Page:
Breck Epic: Up, up, up, and doooooown
By Jason Sumner
The raw numbers were ugly: 5,700 feet of climbing parceled out in four separate trips above 11,000 feet stretched out over 39 miles in the saddle. Sounds painful (and it was). But there was also plenty of sweet singletrack payoff during the first stage of the 2012 Breck Epic — and that made it all worthwhile.
Unlike many of its mountain bike stage race cousins, the Breck Epic has not forgotten that at its core, trails, not roads, are where fat tired bikes belong.
Sunday’s kickoff stage for both 3-day and 6-day participants was a romp of fun in an area known as Pennsylvania Gulch, which is essentially the mountains just east of Breckenridge, Colorado. The day’s highlights included a near-cloudless, deep-blue sky, ideally mild temperatures, a steady stream of big mountain views, and intermittent singletrack that at varying times was rough and rocky, tight and twisty, and buff and fast. No wonder the race sold out.
The only real knock on the first day, and it was a big knock for some, was that some confusing course markings ending up leading a few folks off course. I personally didn’t run into such troubles, which is one of the advantages of having limited genetic ability. When there is a problem on course, somebody much faster falls victim, alerts race staff, and then it gets fixed long before I plod along. Witness my 4 hour, 20 minute day compared to stage winner BenMelt Swanepoel, who cut the tape in 3:22:25.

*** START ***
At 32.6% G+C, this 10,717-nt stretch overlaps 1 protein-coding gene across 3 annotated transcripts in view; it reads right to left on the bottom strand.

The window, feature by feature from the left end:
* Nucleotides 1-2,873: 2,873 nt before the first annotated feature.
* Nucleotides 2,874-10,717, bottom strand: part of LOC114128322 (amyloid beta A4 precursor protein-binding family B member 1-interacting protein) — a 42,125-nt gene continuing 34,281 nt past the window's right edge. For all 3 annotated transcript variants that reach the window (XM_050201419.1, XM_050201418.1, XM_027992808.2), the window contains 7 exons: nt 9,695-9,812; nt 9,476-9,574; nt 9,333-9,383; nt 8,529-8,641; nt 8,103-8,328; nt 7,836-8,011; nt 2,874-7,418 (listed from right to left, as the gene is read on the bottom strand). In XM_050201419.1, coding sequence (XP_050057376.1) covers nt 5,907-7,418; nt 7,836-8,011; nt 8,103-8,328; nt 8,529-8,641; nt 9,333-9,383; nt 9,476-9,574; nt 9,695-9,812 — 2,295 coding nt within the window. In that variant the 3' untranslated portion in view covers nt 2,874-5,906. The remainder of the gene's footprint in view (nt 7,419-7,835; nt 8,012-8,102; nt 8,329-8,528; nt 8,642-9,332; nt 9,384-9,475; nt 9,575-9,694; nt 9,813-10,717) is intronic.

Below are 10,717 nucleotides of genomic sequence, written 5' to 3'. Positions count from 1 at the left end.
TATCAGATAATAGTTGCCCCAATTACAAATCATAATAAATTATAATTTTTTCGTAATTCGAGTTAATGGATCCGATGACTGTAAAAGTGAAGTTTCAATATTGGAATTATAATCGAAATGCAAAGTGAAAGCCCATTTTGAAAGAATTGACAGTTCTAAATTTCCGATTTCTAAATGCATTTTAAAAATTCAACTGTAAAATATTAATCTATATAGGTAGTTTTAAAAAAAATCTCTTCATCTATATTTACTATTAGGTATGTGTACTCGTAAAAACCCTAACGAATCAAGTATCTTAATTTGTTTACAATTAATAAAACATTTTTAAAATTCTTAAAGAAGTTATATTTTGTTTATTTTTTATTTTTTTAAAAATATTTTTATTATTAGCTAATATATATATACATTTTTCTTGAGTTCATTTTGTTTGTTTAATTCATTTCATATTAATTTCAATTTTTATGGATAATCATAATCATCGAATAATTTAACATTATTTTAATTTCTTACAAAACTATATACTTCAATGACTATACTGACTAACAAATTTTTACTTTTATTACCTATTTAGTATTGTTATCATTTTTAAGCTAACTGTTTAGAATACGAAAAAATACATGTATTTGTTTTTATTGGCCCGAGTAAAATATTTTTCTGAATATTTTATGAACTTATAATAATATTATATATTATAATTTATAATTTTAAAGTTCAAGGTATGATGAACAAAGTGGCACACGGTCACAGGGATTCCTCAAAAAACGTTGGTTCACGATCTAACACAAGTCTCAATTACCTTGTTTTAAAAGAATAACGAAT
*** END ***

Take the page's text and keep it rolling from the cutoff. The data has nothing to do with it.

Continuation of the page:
After the stage there was some at times contentious debate about whether those who’d made the fateful wrong turn should get a time credit of some sort. But with no way of really knowing who should get what (no chip timing here), the consensus among the peloton was that the results would stand.
And yes, that’s basically how things work at the Breck Epic. This is definitely not the kind of race with a big thick rule book, or blue-shirted UCI officials roaming around. Instead, on the eve of the race, director Mike McCormack told this year’s crop of racers that the only two rules that must be followed are wear a helmet and don’t be mean. Key decisions are often decided on the fly with input, if not a vote, from the competitors, as was the case after stage 1.
Obviously that can be understandably maddening for the Type A hardcore racer types of the world. But it’s also a refreshing vibe in an amateur bike racing world that often takes itself a little too seriously. And hey, it’s stage racing. Shit happens (just ask the Leadville folks). Deal and move on.
Next up here in Breckenridge is stage 2 (aka the Colorado Trail stage), a 40-mile day with 7,300 feet of climbing that includes a slog up something called Heinous Hill. The good news is that the section of Colorado Trail we’ll be riding is has one of the buffest, fastest, most grin-inducing stretches of descending in the entire Centennial State. Payoff for pain. That’s what it’s all about.